Transparency and Benchmarking: Two Powerful Corruption and Collusion Mitigation Tools
Posted on October 30, 2013
Faced with increasing allegations of malfeasance in the public works sector at the provincial and municipal levels, the government of Quebec took three steps in 2011 and 2012 to combat corruption and collusion:
1. In February 2011 Quebec set up a permanent anti-corruption unit (UPAC). This 200-person inter-governmental agency is modeled after New York City’s Department of Investigations. According to media reports, the mere creation of UPAC was sufficient to reduce bid prices in some sectors.
UPAC continues inexorably to amass information and to make arrests. While some believe that this is a passing storm, it is important to remember that, as its name indicates, UPAC is permanent.
2. Later that year, the government set up a commission of public enquiry, commonly known as The Charbonneau Commission, after its president, Justice France Charbonneau. The commission’s mission is to look into collusion and corruption in the award and management of construction contracts and to recommend solutions. Its proceedings are for the most part televised and closely followed by the media and the population at large. The commission’s mandate was initially to end in October 2013. Last March, Quebec extended the deadline to October 2015 but asked that an interim report be submitted in January 2014.
3. Finally, on December 7, 2012, shortly after taking power, the Parti Quebecois successfully pushed forward Law 1, The Integrity in Public Contracts Act. The Act was adopted unanimously by the National Assembly’s four parties. Among many other things, Law 1 requires all persons and entities bidding on public contracts to be prior approved by the Autorité des marchés financiers (AMF), Quebec’s SEC.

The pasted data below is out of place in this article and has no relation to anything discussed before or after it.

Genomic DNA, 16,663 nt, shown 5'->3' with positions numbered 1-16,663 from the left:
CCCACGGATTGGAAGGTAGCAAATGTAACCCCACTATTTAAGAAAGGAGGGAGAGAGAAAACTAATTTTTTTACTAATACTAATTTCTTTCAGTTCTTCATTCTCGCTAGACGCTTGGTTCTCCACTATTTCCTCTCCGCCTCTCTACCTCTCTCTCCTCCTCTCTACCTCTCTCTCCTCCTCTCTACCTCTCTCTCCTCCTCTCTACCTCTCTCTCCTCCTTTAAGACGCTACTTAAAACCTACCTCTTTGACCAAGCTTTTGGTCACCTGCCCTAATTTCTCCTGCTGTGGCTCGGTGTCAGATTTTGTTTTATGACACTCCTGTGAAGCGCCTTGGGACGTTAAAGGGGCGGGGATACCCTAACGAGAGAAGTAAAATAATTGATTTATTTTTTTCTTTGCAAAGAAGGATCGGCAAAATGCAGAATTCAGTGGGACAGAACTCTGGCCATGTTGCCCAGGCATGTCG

Because Quebec does business with more than 23,000 suppliers, it was decided first to deal with those bidding on contracts or sub-contracts of $40 million or more and then gradually to deal with bidders on smaller contracts. The only exception being Montreal which asked for immediate application of the vetting process in connection with a number of specific projects, both large and small.
These steps have had considerable impact. But there are two other measures missing from the overall anti-corruption response. These measures deal with transparency and benchmarking.
Transparency and Benchmarking
While increased surveillance and prior vetting is most useful, transparency has shown to be a powerful deterrent to poor behaviour. After all there must be a reason why the world’s best known anti-corruption NGO is called Transparency International.
The AMF or other authority could set up and maintain a website wherein material terms and conditions of public works contracts would be made public.
The information would have to be presented in an intelligible manner and be easy to retrieve and comprehend. Ranges and other safeguards could be provided to protect the legitimate commercial interests of the bidders but also so as not to stifle competition.
Additionally, the information should be benchmarked against terms and conditions applicable in other geographical areas, both within and outside Quebec.
Public disclosure of contracts and their benchmarking is standard practice in public-private partnerships in Quebec and elsewhere in Canada. There is no reason why such practice could not be generalized to all public work contracts.